Increased production of amyloid β-peptide (Aβ) and altered processing of tau in Alzheimer's disease (AD) are associated with synaptic dysfunction, neuronal death and cognitive and behavioural deficits. Neuroinflammation is also a prominent feature of AD brain and considerable evidence indicates that inflammatory events play a significant role in modulating the progression of AD. The role of microglia in AD inflammation has long been acknowledged. Substantial evidence now demonstrates that astrocyte-mediated inflammatory responses also influence pathology development, synapse health and neurodegeneration in AD. Several anti-inflammatory therapies targeting astrocytes show significant benefit in models of disease, particularly with respect to tau-associated neurodegeneration. However, the effectiveness of these approaches is complex, since modulating inflammatory pathways often has opposing effects on the development of tau and amyloid pathology, and is dependent on the precise phenotype and activities of astrocytes in different cellular environments. An increased understanding of interactions between astrocytes and neurons under different conditions is required for the development of safe and effective astrocyte-based therapies for AD and related neurodegenerative diseases.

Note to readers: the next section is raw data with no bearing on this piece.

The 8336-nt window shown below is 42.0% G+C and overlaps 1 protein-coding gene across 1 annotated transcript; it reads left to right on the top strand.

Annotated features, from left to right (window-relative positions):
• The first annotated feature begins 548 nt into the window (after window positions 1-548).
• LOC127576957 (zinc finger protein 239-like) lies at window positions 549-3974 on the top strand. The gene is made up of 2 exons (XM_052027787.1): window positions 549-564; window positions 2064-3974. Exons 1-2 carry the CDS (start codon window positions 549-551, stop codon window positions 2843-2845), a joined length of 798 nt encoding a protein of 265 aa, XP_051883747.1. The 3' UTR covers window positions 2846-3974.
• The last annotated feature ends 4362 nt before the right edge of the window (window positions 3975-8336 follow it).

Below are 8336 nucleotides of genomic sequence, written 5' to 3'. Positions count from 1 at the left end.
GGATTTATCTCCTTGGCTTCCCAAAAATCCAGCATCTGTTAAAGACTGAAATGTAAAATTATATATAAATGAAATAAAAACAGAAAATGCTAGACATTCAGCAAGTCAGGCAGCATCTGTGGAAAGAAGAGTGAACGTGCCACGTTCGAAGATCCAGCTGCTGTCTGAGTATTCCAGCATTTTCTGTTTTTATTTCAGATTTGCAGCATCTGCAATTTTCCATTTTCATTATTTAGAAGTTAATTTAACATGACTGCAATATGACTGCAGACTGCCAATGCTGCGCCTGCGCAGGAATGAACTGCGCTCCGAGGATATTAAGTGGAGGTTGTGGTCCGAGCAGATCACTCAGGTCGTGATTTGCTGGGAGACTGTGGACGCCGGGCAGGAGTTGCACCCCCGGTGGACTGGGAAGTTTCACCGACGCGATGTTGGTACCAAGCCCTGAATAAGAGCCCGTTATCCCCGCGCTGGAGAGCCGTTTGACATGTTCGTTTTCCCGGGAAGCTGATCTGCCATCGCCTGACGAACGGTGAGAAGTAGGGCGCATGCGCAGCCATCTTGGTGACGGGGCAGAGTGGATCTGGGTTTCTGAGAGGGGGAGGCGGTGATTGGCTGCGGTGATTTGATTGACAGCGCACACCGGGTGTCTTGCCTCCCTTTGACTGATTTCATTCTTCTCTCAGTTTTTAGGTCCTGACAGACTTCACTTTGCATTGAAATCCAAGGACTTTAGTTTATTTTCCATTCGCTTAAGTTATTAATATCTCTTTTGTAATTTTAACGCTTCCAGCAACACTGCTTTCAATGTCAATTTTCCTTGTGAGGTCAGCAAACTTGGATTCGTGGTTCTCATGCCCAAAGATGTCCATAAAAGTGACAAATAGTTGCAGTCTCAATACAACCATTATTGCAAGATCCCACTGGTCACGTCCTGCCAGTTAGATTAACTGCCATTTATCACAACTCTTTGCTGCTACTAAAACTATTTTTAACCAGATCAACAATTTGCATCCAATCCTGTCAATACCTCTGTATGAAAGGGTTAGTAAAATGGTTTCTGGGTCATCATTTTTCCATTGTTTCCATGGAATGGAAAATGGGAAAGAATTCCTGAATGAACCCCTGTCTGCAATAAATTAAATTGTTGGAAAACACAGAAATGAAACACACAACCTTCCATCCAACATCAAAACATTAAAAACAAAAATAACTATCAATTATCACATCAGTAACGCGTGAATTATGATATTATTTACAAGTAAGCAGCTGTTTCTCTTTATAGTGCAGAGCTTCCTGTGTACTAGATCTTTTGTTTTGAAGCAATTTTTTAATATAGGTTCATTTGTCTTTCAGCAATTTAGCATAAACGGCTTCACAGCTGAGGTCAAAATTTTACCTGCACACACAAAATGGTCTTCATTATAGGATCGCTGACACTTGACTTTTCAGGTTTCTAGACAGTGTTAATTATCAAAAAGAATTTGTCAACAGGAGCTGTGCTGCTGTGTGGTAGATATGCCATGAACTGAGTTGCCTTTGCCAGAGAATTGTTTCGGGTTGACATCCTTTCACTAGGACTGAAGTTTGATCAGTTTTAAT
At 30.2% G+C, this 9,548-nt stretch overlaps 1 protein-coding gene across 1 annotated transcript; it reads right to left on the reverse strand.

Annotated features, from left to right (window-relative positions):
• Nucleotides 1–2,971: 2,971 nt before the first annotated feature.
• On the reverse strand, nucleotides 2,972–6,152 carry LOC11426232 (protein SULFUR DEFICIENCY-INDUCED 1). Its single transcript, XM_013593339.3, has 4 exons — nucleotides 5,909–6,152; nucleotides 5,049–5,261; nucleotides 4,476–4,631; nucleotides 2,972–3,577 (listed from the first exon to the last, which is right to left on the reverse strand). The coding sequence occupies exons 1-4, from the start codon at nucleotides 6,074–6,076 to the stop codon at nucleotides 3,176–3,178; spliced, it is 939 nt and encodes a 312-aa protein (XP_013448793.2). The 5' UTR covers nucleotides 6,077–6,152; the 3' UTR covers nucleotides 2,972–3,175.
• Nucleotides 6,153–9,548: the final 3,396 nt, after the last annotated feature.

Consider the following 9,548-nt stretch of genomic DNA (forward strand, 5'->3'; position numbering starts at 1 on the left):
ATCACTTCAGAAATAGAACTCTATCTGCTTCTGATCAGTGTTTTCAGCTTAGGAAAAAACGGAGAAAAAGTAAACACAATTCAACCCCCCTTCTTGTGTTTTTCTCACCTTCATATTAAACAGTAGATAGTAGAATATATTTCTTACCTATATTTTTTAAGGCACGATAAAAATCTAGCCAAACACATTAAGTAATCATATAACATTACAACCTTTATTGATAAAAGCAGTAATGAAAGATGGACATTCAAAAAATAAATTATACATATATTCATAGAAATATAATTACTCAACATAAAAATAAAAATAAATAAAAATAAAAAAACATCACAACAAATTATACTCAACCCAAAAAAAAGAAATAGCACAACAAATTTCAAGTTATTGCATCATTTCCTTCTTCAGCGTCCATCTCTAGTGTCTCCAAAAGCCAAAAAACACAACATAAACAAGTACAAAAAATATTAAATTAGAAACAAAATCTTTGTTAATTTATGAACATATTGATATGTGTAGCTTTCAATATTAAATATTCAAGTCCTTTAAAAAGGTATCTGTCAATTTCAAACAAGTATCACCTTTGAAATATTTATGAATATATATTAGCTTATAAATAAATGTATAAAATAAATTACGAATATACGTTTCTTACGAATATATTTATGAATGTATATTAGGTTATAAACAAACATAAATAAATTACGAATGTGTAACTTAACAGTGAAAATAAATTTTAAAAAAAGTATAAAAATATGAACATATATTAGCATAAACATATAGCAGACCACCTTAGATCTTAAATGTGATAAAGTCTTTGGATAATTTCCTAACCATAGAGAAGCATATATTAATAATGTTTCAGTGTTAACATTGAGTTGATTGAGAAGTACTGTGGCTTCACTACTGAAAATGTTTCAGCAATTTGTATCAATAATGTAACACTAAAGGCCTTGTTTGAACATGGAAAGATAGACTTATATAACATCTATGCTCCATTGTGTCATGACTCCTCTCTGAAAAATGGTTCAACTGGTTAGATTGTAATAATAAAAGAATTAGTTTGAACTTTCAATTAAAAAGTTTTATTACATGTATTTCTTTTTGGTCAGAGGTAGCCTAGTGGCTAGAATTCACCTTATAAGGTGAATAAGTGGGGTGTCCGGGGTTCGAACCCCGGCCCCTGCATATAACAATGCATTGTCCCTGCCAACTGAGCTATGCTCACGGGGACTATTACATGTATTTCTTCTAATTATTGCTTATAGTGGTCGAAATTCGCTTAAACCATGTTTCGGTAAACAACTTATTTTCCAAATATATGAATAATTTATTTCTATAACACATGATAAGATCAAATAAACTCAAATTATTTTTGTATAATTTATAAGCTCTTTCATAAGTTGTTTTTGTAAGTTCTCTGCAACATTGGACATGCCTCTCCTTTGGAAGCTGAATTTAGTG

Astrocytes and neuroinflammation in Alzheimer's disease
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Emma C. Phillips, Cara L. Croft, Ksenia Kurbatskaya, Michael J. O’Neill, Michael L. Hutton, Diane P. Hanger, Claire J. Garwood, Wendy Noble; Astrocytes and neuroinflammation in Alzheimer's disease. Biochem Soc Trans 1 October 2014; 42 (5): 1321–1325. doi: https://doi.org/10.1042/BST20140155
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